“I’m not feeling very well, maybe I’m coming down with something.”

Um, or, maybe not.  Don’t go crazy with specialty foods or beverages.  Indulge a bit, of course, at family parties or special dinners or out at the bars with friends, but don’t go too crazy or you will start your week feeling sluggish or even a little ill.  I know folks who follow strict diets during the week and save their “cheat” days for the weekend, and then wonder why they feel crummy Monday morning.

“Ugh, Monday.  I just feel blah…”

In addition to good sleep hygiene and a healthy diet, maintain other healthy habits on the weekend, too.  If you exercise all week, exercise on the weekends, too – maybe even changing it up, with a hike or bike ride with friends.  Take your vitamins, meditate, stay hydrated – whatever it is that you do to get through a week, do it on the weekend, too.

Like anything in life, we can take what we have and make a rough situation better, just by making better choices!  How else can you improve your Monday?

Shhh! (Anything Can Become Clutter, Even Sound)

Working out of my satellite office (Corner Bakery) last week, I thought I was losing my mind.

There was a beeping, a burble, a… Something.  And it drove me buggy.


 I checked my phone for notifications and closed the apps.  That wasn’t it.

Checked my laptop and ended up turning the whole thing off.

Still, the sound continued.  Checked my IPad, nope – not that either.

Finally, I determined I was hearing the woman working behind me, on either her laptop / phone / tablet, etc, and her devices were REALLY LOUD.

My hearing and listening skills are a strength.  I’m good at hearing sounds and nuances that others may miss.

  • I can tell if something is wrong with my car based on how it sounds (occasionally);
  • As a musician, I notice if an instrument or vocalist is sharp or flat (and it occasionally causes me to wince);
  • I still have mom-ears at night, able to respond to sounds in my house and from my kids out of a sound sleep; and
  • In coaching, I can perceive a lot by what a person says and also how it is said, and also what isn’t said.

But…..Sometimes I hear too much or too well.  Some days, or in some situations, I become overwhelmed by too much sound, and then it becomes noise!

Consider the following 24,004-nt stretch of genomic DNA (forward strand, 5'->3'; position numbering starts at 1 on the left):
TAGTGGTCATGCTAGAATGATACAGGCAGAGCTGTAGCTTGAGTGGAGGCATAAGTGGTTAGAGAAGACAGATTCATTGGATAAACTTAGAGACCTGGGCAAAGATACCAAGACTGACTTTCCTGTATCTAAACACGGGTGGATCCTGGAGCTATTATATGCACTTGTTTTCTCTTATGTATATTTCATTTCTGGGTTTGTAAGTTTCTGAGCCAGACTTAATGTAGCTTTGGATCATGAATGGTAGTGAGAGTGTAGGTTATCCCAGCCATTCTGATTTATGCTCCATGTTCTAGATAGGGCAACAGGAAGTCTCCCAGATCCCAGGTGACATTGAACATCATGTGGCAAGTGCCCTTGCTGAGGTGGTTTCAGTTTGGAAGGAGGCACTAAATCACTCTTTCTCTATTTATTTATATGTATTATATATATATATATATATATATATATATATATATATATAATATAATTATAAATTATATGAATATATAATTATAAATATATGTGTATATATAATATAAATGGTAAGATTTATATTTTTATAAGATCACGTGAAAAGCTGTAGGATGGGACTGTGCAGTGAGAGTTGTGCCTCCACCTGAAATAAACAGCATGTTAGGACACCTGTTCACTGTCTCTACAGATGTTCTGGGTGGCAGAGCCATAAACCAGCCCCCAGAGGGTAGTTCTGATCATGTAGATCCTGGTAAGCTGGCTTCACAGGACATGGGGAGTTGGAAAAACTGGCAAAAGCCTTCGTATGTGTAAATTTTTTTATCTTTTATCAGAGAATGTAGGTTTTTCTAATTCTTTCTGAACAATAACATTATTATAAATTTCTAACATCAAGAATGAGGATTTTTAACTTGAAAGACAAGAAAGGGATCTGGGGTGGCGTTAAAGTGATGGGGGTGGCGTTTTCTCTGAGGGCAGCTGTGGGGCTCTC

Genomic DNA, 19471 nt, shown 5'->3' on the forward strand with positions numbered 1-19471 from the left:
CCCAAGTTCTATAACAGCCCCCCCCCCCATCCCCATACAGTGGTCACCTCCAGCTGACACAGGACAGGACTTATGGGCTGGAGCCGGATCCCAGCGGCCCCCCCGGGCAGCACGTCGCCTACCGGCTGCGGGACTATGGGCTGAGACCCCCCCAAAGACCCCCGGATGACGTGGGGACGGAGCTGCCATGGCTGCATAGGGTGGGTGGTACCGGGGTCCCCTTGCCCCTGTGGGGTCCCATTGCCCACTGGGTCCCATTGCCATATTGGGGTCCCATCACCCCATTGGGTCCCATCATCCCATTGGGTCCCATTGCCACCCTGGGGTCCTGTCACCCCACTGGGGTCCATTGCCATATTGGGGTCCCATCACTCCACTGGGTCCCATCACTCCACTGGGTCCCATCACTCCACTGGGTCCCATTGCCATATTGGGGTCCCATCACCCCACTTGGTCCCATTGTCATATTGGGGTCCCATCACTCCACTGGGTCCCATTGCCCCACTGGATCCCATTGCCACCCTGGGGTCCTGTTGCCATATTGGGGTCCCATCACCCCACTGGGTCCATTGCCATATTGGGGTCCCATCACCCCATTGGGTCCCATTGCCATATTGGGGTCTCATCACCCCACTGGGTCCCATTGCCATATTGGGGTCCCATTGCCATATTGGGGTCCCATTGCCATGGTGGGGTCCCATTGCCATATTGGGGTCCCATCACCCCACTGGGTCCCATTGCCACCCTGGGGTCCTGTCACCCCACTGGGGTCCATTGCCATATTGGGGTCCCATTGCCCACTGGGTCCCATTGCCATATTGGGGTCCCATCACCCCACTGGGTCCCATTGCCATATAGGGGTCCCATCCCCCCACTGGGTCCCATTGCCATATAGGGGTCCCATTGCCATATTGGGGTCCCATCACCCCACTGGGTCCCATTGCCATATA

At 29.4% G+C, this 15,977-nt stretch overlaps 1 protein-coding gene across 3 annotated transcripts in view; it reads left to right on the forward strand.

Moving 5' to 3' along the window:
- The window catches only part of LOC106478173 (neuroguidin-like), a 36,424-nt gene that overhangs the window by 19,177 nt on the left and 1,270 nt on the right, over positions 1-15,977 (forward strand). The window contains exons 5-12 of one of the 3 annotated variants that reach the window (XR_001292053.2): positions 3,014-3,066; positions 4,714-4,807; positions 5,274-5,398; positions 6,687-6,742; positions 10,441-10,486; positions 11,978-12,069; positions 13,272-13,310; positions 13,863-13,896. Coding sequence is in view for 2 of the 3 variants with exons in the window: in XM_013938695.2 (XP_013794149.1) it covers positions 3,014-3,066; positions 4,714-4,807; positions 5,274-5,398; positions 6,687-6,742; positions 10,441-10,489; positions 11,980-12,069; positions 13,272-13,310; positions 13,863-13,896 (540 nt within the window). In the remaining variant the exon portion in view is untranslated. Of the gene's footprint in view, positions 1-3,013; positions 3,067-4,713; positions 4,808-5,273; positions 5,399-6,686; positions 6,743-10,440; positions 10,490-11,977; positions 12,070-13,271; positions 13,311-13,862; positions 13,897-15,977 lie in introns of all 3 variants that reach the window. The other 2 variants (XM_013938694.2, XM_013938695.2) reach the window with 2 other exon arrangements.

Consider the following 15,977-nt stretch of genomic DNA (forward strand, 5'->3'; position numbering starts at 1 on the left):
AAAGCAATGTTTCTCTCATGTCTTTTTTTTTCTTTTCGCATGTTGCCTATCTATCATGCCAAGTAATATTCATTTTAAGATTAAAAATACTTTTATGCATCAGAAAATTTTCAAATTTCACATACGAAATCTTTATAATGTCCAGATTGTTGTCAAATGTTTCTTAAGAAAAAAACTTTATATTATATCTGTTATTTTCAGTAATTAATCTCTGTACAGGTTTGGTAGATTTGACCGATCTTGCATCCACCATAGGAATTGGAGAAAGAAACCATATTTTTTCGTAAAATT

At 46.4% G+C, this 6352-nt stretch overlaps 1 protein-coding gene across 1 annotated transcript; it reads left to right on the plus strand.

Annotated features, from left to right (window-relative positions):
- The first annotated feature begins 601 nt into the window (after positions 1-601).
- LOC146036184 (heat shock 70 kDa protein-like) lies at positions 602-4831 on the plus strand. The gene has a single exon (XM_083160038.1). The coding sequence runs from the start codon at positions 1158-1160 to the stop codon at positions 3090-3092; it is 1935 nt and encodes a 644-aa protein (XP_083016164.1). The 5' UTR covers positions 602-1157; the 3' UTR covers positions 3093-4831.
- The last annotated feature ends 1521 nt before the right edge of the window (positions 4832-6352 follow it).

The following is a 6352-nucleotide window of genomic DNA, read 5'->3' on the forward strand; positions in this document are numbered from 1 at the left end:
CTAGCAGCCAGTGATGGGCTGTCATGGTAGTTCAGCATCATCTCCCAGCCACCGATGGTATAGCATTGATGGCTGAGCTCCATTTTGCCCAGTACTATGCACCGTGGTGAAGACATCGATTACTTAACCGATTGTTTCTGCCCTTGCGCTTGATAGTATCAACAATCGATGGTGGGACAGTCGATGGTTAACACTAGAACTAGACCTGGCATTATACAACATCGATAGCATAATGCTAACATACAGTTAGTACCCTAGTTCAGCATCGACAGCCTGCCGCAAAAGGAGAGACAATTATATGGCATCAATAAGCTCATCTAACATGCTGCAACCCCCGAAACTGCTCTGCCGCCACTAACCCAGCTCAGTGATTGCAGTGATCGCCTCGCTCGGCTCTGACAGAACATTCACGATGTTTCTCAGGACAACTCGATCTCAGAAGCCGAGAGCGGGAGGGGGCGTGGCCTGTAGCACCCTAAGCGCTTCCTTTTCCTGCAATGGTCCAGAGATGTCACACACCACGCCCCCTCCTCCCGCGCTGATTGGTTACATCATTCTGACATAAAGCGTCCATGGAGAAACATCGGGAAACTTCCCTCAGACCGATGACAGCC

We aren’t always aware of sound, and certainly not aware of auditory clutter and the effects it can have on us.  If we’re overwhelmed or stressed, or struggling to focus or find clarity,  sound clutter (or NOISE!!) might be part of the problem!

Sometimes, to get organized and be productive, we need to clear our auditory clutter, just like clearing physical or visual clutter.
How do we clear sound clutter?
  • Be intentional with your listening.  I listened to inspirational and organizing pod-casts on a road trip this past weekend, a positive use of my time.
  • Step away from your devices once in a while!
  • Turn. It. Off.   Some folks leave the TV or talk radio on for “background” noise or for company.  But when the content is negative, inflammatory or petty, ask yourself if that’s the company you really want. The media streams news (good or bad, but usually bad) 24-7, but we don’t have to listen or engage.
  • Be intentional with your TV viewing.  A class participant mentioned that the DVRs a upbeat and informational Sunday morning news show and watches it during the week when he has the time, a much more positive choice for TV viewing than ‘whatever is on’.
  • Bring music into your life.  Craft your own own playlists on your devices (smartphone, Google Play, Pandora, Spotify, etc.), and be intentional with what you hear.
  • Be aware of the sounds around you.  Turn off everything, then sit quietly.  What else do you hear?  Wind? Quiet motor noise (like a ceiling fan)? White noise? Or whistles, ticking, humming or other sounds that we might not notice consciously but that our brains are still processing unconsciously?
  • Appreciate the sounds of nature.  These can become noise, just like anything else (birds chirping at 4 am?), but they typically create positive feelings, to calm or energize us, too.
  • Close your eyes (where applicable).  Cutting off one sense gives your other senses a chance to make sense of things.  I often close my eyes when I am listening intently (while listening to music or to other people speak) so that I don’t get distracted with visual clutter.


Some sounds are amazing!  But in the same way that some stuff can become clutter, so, too, some sounds can become clutter.   Open up your ears, be aware of the sounds around you and be intentional about your listening!